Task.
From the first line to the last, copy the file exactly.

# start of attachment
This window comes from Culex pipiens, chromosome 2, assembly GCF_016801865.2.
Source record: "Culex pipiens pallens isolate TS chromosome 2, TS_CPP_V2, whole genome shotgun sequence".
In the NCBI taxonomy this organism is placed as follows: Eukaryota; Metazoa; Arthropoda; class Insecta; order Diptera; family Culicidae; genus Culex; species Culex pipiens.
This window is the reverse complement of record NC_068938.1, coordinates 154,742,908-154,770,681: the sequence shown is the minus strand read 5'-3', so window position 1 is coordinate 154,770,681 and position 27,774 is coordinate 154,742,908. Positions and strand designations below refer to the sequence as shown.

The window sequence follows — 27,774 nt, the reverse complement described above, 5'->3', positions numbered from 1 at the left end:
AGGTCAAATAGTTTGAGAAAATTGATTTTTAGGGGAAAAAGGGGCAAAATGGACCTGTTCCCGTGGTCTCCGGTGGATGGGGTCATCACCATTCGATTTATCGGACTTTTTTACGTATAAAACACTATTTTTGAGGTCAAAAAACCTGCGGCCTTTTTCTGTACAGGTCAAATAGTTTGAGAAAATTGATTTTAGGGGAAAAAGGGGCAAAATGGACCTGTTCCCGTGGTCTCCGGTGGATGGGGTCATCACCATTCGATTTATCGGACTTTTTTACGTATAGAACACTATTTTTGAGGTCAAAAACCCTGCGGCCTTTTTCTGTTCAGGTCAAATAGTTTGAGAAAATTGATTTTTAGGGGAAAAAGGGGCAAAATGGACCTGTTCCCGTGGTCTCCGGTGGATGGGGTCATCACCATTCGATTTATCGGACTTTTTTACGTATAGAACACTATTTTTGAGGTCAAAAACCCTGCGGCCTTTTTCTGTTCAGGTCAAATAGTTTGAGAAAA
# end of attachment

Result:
This window comes from Culex pipiens, chromosome 2, assembly GCF_016801865.2.
Source record: "Culex pipiens pallens isolate TS chromosome 2, TS_CPP_V2, whole genome shotgun sequence".
In the NCBI taxonomy this organism is placed as follows: Eukaryota; Metazoa; Arthropoda; class Insecta; order Diptera; family Culicidae; genus Culex; species Culex pipiens.
This window is the reverse complement of record NC_068938.1, coordinates 154,742,908-154,770,681: the sequence shown is the minus strand read 5'-3', so window position 1 is coordinate 154,770,681 and position 27,774 is coordinate 154,742,908. Positions and strand designations below refer to the sequence as shown.

The window sequence follows — 27,774 nt, the reverse complement described above, 5'->3', positions numbered from 1 at the left end:
AGGTCAAATAGTTTGAGAAAATTGATTTTTAGGGGAAAAAGGGGCAAAATGGACCTGTTCCCGTGGTCTCCGGTGGATGGGGTCATCACCATTCGATTTATCGGACTTTTTTACGTATAAAACACTATTTTTGAGGTCAAAAAACCTGCGGCCTTTTTCTGTACAGGTCAAATAGTTTGAGAAAATTGATTTTAGGGGAAAAAGGGGCAAAATGGACCTGTTCCCGTGGTCTCCGGTGGATGGGGTCATCACCATTCGATTTATCGGACTTTTTTACGTATAGAACACTATTTTTGAGGTCAAAAACCCTGCGGCCTTTTTCTGTTCAGGTCAAATAGTTTGAGAAAATTGATTTTTAGGGGAAAAAGGGGCAAAATGGACCTGTTCCCGTGGTCTCCGGTGGATGGGGTCATCACCATTCGATTTATCGGACTTTTTTACGTATAGAACACTATTTTTGAGGTCAAAAACCCTGCGGCCTTTTTCTGTTCAGGTCAAATAGTTTGAGAAAA